You're probably much more interested in baseball or your blooming tulips right now than in revisiting your taxes. In fact, I'm sure you haven't given them a second thought since you hit the "send" button on your computer or walked out of the post office. But take a few minutes away from the television or the garden, and give some attention to a few small tax chores. It will make your life a lot easier when it comes time to do next year's taxes.
Organize. Designate a folder or envelope now to hold tax documentation that you'll be collecting throughout the year. Use it to collect receipts for donations, medical bills, or anything else that might reap a deduction on next year's tax forms. You might also use a folder like this to collect stock-sale confirmations or any other paperwork related to investments in taxable accounts. If this is the only thing you do, it will make your life a lot easier, and it will probably take less than a minute.
If you want to really set yourself up nicely for tax season, you can start a slightly more complex filing system and sort your tax paperwork instantly. This one might take you two minutes, instead of one.
Anticipate. Do you have any major life changes on the horizon? Getting married? Having a baby? Sending your oldest to college? I'm sure you've still got your tax forms lying around somewhere, or the software installed on the computer. Now's the time to play with the program or have a quick chat with your professional tax preparer to see how that will affect next year's bill.
For an overview about how you might consider major changes and their tax consequences, take a look at Foolish tax guru Roy Lewis' article "Life and Tax Changes." You can also get an idea about how to prepare for a new phase in life by taking a gander at the Motley Fool Green Light newsletter, which offers up advice for every life stage in its "Money Answers" section.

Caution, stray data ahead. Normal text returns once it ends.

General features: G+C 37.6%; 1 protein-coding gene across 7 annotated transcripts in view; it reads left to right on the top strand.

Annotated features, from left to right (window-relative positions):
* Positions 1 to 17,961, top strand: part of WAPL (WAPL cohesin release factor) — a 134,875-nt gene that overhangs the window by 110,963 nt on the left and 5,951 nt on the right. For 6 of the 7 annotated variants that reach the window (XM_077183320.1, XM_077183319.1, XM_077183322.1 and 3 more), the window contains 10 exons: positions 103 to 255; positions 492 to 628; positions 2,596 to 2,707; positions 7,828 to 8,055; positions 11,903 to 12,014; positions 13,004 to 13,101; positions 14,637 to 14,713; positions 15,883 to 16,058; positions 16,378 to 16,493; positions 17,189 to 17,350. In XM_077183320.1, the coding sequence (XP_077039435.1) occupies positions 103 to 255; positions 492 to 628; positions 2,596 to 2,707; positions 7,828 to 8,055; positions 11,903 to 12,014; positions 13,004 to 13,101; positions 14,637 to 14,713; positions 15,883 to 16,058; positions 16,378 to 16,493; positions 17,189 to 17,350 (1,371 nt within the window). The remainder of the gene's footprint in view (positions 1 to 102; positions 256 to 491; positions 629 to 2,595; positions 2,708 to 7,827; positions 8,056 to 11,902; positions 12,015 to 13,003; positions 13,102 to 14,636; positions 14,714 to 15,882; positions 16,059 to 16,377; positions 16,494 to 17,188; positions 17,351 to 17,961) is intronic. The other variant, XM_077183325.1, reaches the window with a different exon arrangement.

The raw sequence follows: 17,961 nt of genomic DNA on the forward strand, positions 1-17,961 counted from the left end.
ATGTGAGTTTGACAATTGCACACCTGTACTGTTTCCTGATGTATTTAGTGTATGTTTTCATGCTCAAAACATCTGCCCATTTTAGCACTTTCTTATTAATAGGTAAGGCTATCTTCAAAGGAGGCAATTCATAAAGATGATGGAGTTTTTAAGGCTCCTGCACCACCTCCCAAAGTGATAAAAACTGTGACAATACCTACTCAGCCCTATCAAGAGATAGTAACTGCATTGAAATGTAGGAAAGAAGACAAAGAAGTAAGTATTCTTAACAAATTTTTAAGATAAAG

Adjust. If you wrote the IRS a big check, or you expect to get a hefty refund, consider adjusting the amount of tax withheld from your paycheck to bring things closer to balance. The IRS's own publication, or one of the Internet's many withholding-tax calculators, can help you with this task. Just file some simple paperwork, and you're done. You'll have reclaimed your interest-free loan from Uncle Sam or avoided writing a painful check a year from now.
Shelter. Take a look at the last line on the first page of your 1040 form (or the line marked "adjusted gross income," if you're not using the regular 1040). We all know you really want to see your income go up, but for tax purposes, you want to see the number on that line go down. Ask yourself whether you've done everything you can to hide your money (legally, of course) from the tax man.
Commit now to depositing more money into your retirement accounts, college savings plans, or other tax-advantaged accounts. Ask yourself, too, whether you're holding investments in the appropriate place. If you're saving for retirement, as most everyone should be, you can get much more detailed advice about where to stash your cash and minimize your tax hit by checking out the Fool's Rule Your Retirement newsletter.
Deduct. Remember all those questions your accountant or your tax software asked? They're not just trying to pry into your personal life. (You're no Paris Hilton anyway.) If you have expenses this year in any of the categories covered in those interviews, you might be eligible for a tax deduction. Look back over the form to jog your memory a little bit. As you see those items cross your path in the next year, toss the paperwork into your new tax-information folder, and you can review your eligibility next year.
Then go outside, enjoy the weather, cheer your hometown baseball team, and do it all with the happy thought that next April will be a little bit easier.